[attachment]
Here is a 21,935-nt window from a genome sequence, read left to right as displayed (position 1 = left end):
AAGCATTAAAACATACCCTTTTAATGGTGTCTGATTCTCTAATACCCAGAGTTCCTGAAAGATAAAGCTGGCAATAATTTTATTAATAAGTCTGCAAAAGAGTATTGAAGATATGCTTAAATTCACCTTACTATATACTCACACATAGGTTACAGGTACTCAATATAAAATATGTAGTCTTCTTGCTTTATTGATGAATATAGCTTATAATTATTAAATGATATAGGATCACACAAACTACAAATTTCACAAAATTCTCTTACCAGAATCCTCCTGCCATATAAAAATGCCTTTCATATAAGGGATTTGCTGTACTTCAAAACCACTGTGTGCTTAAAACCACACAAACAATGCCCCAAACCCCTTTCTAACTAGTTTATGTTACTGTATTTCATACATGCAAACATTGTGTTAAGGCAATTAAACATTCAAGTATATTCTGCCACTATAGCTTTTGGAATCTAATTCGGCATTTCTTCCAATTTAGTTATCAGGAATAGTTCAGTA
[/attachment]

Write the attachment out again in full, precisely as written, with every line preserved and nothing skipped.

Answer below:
Here is a 21,935-nt window from a genome sequence, read left to right as displayed (position 1 = left end):
AAGCATTAAAACATACCCTTTTAATGGTGTCTGATTCTCTAATACCCAGAGTTCCTGAAAGATAAAGCTGGCAATAATTTTATTAATAAGTCTGCAAAAGAGTATTGAAGATATGCTTAAATTCACCTTACTATATACTCACACATAGGTTACAGGTACTCAATATAAAATATGTAGTCTTCTTGCTTTATTGATGAATATAGCTTATAATTATTAAATGATATAGGATCACACAAACTACAAATTTCACAAAATTCTCTTACCAGAATCCTCCTGCCATATAAAAATGCCTTTCATATAAGGGATTTGCTGTACTTCAAAACCACTGTGTGCTTAAAACCACACAAACAATGCCCCAAACCCCTTTCTAACTAGTTTATGTTACTGTATTTCATACATGCAAACATTGTGTTAAGGCAATTAAACATTCAAGTATATTCTGCCACTATAGCTTTTGGAATCTAATTCGGCATTTCTTCCAATTTAGTTATCAGGAATAGTTCAGTA